I will arrive at Starbucks for a meeting and the teens will already be loitering, taking up space at the shop without having made a purchase. Now, I can understand why this would happen. Teens don't have that much money, and if they do, they probably don't want to spend it on coffee at a Youth Group planning session. There are much better things to spend money on, such as movies, silly bandz, Star Crunch and Monster. Nevertheless, I'm instantly embarrassed by the situation, and immediately feel obliged to purchase something.
The problem here is that I'm not into the artistic, caramel-drizzled coffee treats, iced and with a splash of whipped cream. I like a straightforward drink, so I go with a regular coffee every time. This is also the cheapest thing on the menu, which works out twice over.
Once I have my loitering panacea, I breathe easy and spend the remainder of the meeting with the teens huddled around two tables, for two hours, staring at the centerpiece drink.
Starbucks recently caught on to the brilliance of my plan and sought to strike me down. It happened like this:
I walk to the counter right before our meeting is about to start and, listen to this, I say, "Tall Pike Please."
Here you'll notice my conversion to speaking Starbucks, my familiarity with the abbreviation of the name Pike Place Roast (their daily brew), and my good manners. Quite a bit happening in three words.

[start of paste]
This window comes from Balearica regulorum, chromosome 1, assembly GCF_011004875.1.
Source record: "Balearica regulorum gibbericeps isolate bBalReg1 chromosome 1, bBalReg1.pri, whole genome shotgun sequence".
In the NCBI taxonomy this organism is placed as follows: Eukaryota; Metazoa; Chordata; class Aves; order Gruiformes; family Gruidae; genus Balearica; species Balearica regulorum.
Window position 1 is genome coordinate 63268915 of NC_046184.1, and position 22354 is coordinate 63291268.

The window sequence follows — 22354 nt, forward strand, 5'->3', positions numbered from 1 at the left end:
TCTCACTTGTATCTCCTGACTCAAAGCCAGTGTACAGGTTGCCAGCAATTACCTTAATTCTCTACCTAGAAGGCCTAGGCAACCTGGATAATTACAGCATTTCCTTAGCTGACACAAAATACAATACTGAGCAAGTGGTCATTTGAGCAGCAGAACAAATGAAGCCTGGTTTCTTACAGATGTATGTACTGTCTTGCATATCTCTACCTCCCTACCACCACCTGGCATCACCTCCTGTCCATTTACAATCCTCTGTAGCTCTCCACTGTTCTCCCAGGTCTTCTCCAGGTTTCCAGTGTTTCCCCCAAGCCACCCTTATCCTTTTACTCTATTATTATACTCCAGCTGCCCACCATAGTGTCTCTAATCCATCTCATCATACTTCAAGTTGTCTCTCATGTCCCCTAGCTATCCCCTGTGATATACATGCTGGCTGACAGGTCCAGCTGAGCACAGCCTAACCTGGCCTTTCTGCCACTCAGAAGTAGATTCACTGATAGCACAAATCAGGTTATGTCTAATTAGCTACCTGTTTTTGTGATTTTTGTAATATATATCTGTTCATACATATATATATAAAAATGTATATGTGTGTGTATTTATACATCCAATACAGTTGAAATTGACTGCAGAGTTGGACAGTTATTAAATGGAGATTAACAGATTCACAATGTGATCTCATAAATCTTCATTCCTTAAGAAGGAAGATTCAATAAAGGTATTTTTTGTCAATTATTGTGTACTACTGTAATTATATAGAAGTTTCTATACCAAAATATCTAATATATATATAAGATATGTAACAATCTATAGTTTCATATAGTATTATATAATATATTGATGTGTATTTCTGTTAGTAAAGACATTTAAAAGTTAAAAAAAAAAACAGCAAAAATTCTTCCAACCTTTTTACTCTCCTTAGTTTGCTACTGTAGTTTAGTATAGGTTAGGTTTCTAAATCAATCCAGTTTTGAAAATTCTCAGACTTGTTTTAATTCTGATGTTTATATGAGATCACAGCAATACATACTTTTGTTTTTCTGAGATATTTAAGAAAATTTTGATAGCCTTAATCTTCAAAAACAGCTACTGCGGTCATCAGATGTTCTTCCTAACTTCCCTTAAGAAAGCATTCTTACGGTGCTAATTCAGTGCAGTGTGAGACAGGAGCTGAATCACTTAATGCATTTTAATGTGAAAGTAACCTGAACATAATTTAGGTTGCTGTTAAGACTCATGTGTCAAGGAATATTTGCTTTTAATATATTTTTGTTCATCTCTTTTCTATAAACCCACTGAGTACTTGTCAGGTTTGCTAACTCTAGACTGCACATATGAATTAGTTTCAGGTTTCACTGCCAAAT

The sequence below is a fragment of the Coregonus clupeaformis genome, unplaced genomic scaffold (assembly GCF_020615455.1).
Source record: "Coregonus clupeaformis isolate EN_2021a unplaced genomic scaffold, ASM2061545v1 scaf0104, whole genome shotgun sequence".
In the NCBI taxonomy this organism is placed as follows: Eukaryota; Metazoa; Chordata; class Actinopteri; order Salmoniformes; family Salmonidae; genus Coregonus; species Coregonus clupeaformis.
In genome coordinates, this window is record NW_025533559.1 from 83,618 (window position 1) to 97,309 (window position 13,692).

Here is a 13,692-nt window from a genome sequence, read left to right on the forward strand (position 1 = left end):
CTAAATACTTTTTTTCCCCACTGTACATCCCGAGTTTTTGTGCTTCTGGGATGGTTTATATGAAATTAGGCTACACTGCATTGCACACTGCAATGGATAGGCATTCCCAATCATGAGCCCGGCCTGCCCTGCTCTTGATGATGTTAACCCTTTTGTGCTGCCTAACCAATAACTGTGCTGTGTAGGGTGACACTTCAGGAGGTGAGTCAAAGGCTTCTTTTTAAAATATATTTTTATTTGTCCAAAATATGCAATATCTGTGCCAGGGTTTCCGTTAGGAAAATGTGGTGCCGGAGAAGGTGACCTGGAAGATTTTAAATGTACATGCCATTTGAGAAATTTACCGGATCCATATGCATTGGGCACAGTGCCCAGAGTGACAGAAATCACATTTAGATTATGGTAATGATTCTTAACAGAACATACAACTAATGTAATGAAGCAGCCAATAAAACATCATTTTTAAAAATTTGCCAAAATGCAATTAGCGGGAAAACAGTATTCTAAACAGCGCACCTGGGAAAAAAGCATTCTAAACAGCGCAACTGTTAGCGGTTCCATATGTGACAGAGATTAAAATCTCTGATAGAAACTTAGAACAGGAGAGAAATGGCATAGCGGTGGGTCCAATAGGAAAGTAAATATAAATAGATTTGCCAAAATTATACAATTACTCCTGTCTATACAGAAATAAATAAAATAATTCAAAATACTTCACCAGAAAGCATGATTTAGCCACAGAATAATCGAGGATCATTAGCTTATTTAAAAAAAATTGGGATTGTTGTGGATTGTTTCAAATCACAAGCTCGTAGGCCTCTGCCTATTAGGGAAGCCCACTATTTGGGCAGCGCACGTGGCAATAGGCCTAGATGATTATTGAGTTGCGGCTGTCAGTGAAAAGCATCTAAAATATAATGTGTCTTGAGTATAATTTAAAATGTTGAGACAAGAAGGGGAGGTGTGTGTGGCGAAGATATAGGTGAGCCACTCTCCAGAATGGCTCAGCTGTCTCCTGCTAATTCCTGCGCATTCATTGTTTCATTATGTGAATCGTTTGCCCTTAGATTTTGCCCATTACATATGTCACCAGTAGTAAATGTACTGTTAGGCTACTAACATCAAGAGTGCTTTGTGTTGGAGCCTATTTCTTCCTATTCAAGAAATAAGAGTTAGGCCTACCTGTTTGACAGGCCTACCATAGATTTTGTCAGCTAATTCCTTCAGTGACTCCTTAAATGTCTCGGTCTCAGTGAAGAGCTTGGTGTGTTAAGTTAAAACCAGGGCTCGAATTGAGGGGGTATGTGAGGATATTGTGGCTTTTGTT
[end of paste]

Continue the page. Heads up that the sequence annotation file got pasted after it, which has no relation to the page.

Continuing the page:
The proper response by the lady working the register is, "Would you like room for cream?"
I respond, "Yes, please." Again, notice the manners.
Then she struck me down. "That'll be $1.95."
At this point it was too late for me, as I had already practically thrown my debit card to her out of habit. My head started spinning.
"Did I say Tall"?
"A Tall is supposed to only be $1.50."
"Maybe I didn't say Pike."
"Why am I being punished?"
"I only purchase to prevent full-fledged loitering."
"Did I say Tall?"
"How much does a bag of this stuff cost...oh, only $9.95."
"This cup of coffee is costing me $2!"
After the card swipe, the proper question for the register-lady to ask is if I'd like my receipt.
Normally I respond "No," while smiling, but that night I went with the affirmative to see if it did indeed confirm doom.
$1.95 for a small cup of coffee with room for cream, that's a 30% price increase.
This traumatic experience reminds me of a similar one from a couple years ago. I found this really cheap dry cleaner in Denver. $1 per shirt. $2 per pant. That is a good deal. But, once I moved out of my original housing situation with some friends, and into my apartment, that particular cleaner was over 5 miles away.
Just up the street I saw the sign for Paradise Cleaners and thought it was time check into a new place.
So I dropped by without placing a call in advance.
It had a much nicer storefront than the place I had been going and a friendly lady at the desk (this place was so nice that you couldn't even see the giant spinny machine track rack things that deliver the clothing by number). She kindly took my two pairs of pants and said they'd be ready for pickup the next day.